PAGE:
I got onto the New Zealand Election Survey when I was going through some old files and found a hard copy of a blog post Eric Crampton had run in 2011 on some earlier polling questions (including from previous NZES surveys) about immigration. That prompted me to look up the 2014 survey to see if it had anything on immigration.
There is only a single question this time:
The number of immigrants allowed into New Zealand should be
Increased 10.7 per cent
About the same as now: 37.4 per cent
Reduced 45.1 per cent
That seemed consistent with some other polling I’d seen. Plenty of people seem to be happy with the current level of immigration, but a large number would prefer a lower level.
The 2011 survey, by contrast, had a variety of questions about population and immigration. NZES uses many of the same respondents from survey to survey, and there was a very similar question to the 2014 question, producing very similar results.
Should the number of immigrants allowed into New Zealand be changed?
Increased 13.1 per cent
Left about the same 34.1 per cent
Reduced 44.5 per cent
But the 2011 survey also had four other questions about population and immigration. The first was about the economy.
New Zealand needs more people to grow its economy
Agree 41.7 per cent
Neither/don’t know 26.1 per cent
Disagree 29.2 per cent
The next was about skilled migration.
New Zealand needs to import more skilled workers
Agree 40.2 per cent
Neither/don’t know 18.3 per cent
Disagree 38.3 per cent
Respondents were then asked about wider impacts
Immigration threatens the uniqueness of our culture and society
Agree 37.7 per cent
Neither/don’t know 21.3 per cent
Disagree 37.8 per cent
A bigger New Zealand population would overstress our environment
Agree 55.4 per cent
Neither/don’t know 19.0 per cent
Disagree 22.6 per cent
The first three 2011 questions seem broadly consistent. People think that a rising population is good for the economy, and so don’t support (say) closing off immigration. In fact, many think the current level of immigration is just fine. The skilled worker question is potentially ambiguous – do the people saying we need to import more skilled workers mean increasing the stock (which any immigration of skilled workers does) or increasing the flow (ie increasing the rate of skilled immigration beyond current levels)?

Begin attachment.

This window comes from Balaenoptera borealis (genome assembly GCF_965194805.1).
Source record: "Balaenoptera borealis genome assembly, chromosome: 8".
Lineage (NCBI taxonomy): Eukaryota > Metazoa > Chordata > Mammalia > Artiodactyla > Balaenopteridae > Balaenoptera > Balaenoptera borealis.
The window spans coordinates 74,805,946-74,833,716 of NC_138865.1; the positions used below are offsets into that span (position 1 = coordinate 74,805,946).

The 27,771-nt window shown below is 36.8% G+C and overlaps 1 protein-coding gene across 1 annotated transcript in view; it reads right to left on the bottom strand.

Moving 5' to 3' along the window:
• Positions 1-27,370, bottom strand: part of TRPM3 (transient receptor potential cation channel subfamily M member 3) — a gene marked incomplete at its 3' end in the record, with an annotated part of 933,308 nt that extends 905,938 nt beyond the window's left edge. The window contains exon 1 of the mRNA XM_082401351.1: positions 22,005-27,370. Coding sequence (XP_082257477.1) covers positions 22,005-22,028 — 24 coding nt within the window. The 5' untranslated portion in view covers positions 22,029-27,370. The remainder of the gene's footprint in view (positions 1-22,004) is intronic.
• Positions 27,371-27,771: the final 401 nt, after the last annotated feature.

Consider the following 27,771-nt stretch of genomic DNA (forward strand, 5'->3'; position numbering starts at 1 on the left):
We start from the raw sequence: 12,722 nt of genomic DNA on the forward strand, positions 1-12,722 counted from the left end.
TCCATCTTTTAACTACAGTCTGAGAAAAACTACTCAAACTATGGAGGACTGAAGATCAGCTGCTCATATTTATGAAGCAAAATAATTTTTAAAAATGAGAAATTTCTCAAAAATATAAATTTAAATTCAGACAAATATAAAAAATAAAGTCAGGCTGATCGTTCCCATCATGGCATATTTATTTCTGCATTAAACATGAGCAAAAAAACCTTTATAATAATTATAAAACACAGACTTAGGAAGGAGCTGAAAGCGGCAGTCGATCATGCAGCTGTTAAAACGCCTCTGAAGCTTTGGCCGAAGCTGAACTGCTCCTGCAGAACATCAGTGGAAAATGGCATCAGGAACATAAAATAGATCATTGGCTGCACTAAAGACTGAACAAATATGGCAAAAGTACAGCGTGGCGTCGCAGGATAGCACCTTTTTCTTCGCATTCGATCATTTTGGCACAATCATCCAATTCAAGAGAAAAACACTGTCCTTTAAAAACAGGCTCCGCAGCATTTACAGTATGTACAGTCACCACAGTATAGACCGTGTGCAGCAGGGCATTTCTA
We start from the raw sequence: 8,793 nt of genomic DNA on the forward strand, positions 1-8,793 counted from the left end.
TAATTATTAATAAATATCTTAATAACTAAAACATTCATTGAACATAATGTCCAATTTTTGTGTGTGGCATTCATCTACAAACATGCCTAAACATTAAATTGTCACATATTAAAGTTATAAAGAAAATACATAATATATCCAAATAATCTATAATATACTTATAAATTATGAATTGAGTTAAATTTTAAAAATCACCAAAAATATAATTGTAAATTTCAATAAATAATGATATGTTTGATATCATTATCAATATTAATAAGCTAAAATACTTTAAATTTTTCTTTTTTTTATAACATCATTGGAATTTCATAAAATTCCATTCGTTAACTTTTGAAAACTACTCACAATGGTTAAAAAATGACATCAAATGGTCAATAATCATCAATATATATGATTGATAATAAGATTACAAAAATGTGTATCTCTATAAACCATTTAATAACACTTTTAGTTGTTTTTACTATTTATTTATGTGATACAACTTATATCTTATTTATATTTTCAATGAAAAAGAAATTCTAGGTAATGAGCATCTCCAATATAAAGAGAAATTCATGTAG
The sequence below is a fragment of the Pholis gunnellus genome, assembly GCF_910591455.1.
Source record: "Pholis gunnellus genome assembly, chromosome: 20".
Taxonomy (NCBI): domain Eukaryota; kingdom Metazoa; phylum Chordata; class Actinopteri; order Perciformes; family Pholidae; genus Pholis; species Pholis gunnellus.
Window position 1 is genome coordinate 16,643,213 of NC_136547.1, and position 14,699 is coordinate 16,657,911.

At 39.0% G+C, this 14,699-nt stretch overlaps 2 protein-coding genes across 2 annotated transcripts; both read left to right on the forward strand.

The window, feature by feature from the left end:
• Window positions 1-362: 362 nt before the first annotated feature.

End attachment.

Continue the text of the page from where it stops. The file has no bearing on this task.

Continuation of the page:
On the “uniqueness of our culture and society” question, opinion is evenly split. In principle, and for some, losing “uniqueness” might be a good thing – those emphasising the benefits of so-called “super-diversity” might have answered “agree” and still favour current or higher levels of immigration.
But, in some ways, the question I found most interesting was the environmental one, in which a huge majority think that a bigger New Zealand population would “overstress” our environmental. Perhaps it is worded in a loaded way, but the margin is so large that can’t be the whole story. It was a surprise to me – personally I’m very fond of England’s green and pleasant land, even with 50m+ people.
Overall, there seems to be quite a tension among these respondents. They believe a story that a larger population would be good for the economy, while worrying that it would “overstress” the environment.
The 2014 survey asked respondents about where they stand between protecting the environment and promoting economic development (thus skewing choices even in the way the question was posed). 22 per cent of respondents put themselves in the middle of the 7 step scale. 24.1 per cent leant towards “do more to encourage economic development” while 46.3 per cent leant towards “do more to protect the environment”.
Perhaps consistent with all this is the ambivalence about the current level of immigration. A plurality want to reduce it somewhat, but perhaps mostly for environmental reasons. A large proportion of people are comfortable enough at current levels, and a small proportion – perhaps the strong believers in the potential gains (or libertarians simply focused on the likely benefits to the migrants – favour a higher level of immigration.
There hasn’t been much of a public debate around immigration, but these sorts of results provide some small insights into what is shaping public attitudes to immigration.